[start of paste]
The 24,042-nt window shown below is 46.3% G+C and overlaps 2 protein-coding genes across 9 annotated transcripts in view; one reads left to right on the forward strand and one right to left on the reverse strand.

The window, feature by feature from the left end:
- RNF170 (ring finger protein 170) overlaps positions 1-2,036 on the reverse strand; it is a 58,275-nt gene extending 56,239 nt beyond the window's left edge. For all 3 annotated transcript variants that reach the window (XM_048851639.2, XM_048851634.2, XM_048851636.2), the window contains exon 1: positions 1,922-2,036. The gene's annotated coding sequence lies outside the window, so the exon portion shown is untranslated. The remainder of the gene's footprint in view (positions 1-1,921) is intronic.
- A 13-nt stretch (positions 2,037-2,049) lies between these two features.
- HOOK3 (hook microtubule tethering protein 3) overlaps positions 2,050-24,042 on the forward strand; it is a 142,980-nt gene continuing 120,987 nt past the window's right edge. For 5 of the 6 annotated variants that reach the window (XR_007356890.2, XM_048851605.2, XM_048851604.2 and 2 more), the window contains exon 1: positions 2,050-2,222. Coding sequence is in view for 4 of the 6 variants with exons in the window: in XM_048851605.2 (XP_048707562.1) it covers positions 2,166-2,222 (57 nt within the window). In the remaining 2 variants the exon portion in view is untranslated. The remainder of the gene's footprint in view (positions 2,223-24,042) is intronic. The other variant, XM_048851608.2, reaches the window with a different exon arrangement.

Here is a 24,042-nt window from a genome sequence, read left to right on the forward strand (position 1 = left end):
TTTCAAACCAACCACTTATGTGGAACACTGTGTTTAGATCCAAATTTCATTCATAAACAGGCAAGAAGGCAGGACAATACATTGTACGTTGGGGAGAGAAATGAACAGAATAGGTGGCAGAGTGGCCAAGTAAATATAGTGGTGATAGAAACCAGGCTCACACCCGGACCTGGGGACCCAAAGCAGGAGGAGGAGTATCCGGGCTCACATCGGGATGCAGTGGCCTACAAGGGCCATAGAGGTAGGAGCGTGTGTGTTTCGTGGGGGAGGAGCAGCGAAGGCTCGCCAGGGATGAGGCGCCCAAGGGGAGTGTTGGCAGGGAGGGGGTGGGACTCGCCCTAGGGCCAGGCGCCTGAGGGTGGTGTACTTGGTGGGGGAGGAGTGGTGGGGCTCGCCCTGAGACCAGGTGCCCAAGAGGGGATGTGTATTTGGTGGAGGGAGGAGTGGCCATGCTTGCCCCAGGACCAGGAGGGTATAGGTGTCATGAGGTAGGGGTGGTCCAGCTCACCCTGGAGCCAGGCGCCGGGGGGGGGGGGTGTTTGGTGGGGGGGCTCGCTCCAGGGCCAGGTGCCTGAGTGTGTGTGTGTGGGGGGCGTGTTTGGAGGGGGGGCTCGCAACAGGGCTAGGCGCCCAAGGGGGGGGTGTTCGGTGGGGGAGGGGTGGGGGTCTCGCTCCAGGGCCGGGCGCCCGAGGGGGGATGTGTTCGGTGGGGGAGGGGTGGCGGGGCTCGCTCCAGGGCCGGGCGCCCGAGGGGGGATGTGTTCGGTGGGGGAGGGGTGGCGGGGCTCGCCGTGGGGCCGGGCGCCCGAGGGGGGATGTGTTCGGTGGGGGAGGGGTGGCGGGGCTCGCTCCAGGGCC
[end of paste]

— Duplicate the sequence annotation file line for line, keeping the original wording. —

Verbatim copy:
The 24,042-nt window shown below is 46.3% G+C and overlaps 2 protein-coding genes across 9 annotated transcripts in view; one reads left to right on the forward strand and one right to left on the reverse strand.

The window, feature by feature from the left end:
- RNF170 (ring finger protein 170) overlaps positions 1-2,036 on the reverse strand; it is a 58,275-nt gene extending 56,239 nt beyond the window's left edge. For all 3 annotated transcript variants that reach the window (XM_048851639.2, XM_048851634.2, XM_048851636.2), the window contains exon 1: positions 1,922-2,036. The gene's annotated coding sequence lies outside the window, so the exon portion shown is untranslated. The remainder of the gene's footprint in view (positions 1-1,921) is intronic.
- A 13-nt stretch (positions 2,037-2,049) lies between these two features.
- HOOK3 (hook microtubule tethering protein 3) overlaps positions 2,050-24,042 on the forward strand; it is a 142,980-nt gene continuing 120,987 nt past the window's right edge. For 5 of the 6 annotated variants that reach the window (XR_007356890.2, XM_048851605.2, XM_048851604.2 and 2 more), the window contains exon 1: positions 2,050-2,222. Coding sequence is in view for 4 of the 6 variants with exons in the window: in XM_048851605.2 (XP_048707562.1) it covers positions 2,166-2,222 (57 nt within the window). In the remaining 2 variants the exon portion in view is untranslated. The remainder of the gene's footprint in view (positions 2,223-24,042) is intronic. The other variant, XM_048851608.2, reaches the window with a different exon arrangement.

Here is a 24,042-nt window from a genome sequence, read left to right on the forward strand (position 1 = left end):
TTTCAAACCAACCACTTATGTGGAACACTGTGTTTAGATCCAAATTTCATTCATAAACAGGCAAGAAGGCAGGACAATACATTGTACGTTGGGGAGAGAAATGAACAGAATAGGTGGCAGAGTGGCCAAGTAAATATAGTGGTGATAGAAACCAGGCTCACACCCGGACCTGGGGACCCAAAGCAGGAGGAGGAGTATCCGGGCTCACATCGGGATGCAGTGGCCTACAAGGGCCATAGAGGTAGGAGCGTGTGTGTTTCGTGGGGGAGGAGCAGCGAAGGCTCGCCAGGGATGAGGCGCCCAAGGGGAGTGTTGGCAGGGAGGGGGTGGGACTCGCCCTAGGGCCAGGCGCCTGAGGGTGGTGTACTTGGTGGGGGAGGAGTGGTGGGGCTCGCCCTGAGACCAGGTGCCCAAGAGGGGATGTGTATTTGGTGGAGGGAGGAGTGGCCATGCTTGCCCCAGGACCAGGAGGGTATAGGTGTCATGAGGTAGGGGTGGTCCAGCTCACCCTGGAGCCAGGCGCCGGGGGGGGGGGGTGTTTGGTGGGGGGGCTCGCTCCAGGGCCAGGTGCCTGAGTGTGTGTGTGTGGGGGGCGTGTTTGGAGGGGGGGCTCGCAACAGGGCTAGGCGCCCAAGGGGGGGGTGTTCGGTGGGGGAGGGGTGGGGGTCTCGCTCCAGGGCCGGGCGCCCGAGGGGGGATGTGTTCGGTGGGGGAGGGGTGGCGGGGCTCGCTCCAGGGCCGGGCGCCCGAGGGGGGATGTGTTCGGTGGGGGAGGGGTGGCGGGGCTCGCCGTGGGGCCGGGCGCCCGAGGGGGGATGTGTTCGGTGGGGGAGGGGTGGCGGGGCTCGCTCCAGGGCC